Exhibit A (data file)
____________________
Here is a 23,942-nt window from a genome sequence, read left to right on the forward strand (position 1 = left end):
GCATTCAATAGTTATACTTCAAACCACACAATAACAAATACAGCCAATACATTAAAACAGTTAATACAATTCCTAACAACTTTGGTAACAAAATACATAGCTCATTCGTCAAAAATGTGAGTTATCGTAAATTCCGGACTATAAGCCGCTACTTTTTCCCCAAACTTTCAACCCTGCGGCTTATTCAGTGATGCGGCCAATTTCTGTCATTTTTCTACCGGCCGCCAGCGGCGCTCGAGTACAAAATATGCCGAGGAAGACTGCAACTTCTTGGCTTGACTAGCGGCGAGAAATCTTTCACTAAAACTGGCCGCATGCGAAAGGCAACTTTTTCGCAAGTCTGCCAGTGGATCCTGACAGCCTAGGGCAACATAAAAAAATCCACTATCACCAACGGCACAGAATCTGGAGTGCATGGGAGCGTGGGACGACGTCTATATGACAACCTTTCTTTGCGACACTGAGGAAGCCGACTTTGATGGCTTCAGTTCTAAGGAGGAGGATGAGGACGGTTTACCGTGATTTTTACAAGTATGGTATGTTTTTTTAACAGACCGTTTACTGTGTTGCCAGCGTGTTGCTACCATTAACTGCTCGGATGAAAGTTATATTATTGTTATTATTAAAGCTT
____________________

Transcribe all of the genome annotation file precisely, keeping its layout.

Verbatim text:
Here is a 23,942-nt window from a genome sequence, read left to right on the forward strand (position 1 = left end):
GCATTCAATAGTTATACTTCAAACCACACAATAACAAATACAGCCAATACATTAAAACAGTTAATACAATTCCTAACAACTTTGGTAACAAAATACATAGCTCATTCGTCAAAAATGTGAGTTATCGTAAATTCCGGACTATAAGCCGCTACTTTTTCCCCAAACTTTCAACCCTGCGGCTTATTCAGTGATGCGGCCAATTTCTGTCATTTTTCTACCGGCCGCCAGCGGCGCTCGAGTACAAAATATGCCGAGGAAGACTGCAACTTCTTGGCTTGACTAGCGGCGAGAAATCTTTCACTAAAACTGGCCGCATGCGAAAGGCAACTTTTTCGCAAGTCTGCCAGTGGATCCTGACAGCCTAGGGCAACATAAAAAAATCCACTATCACCAACGGCACAGAATCTGGAGTGCATGGGAGCGTGGGACGACGTCTATATGACAACCTTTCTTTGCGACACTGAGGAAGCCGACTTTGATGGCTTCAGTTCTAAGGAGGAGGATGAGGACGGTTTACCGTGATTTTTACAAGTATGGTATGTTTTTTTAACAGACCGTTTACTGTGTTGCCAGCGTGTTGCTACCATTAACTGCTCGGATGAAAGTTATATTATTGTTATTATTAAAGCTT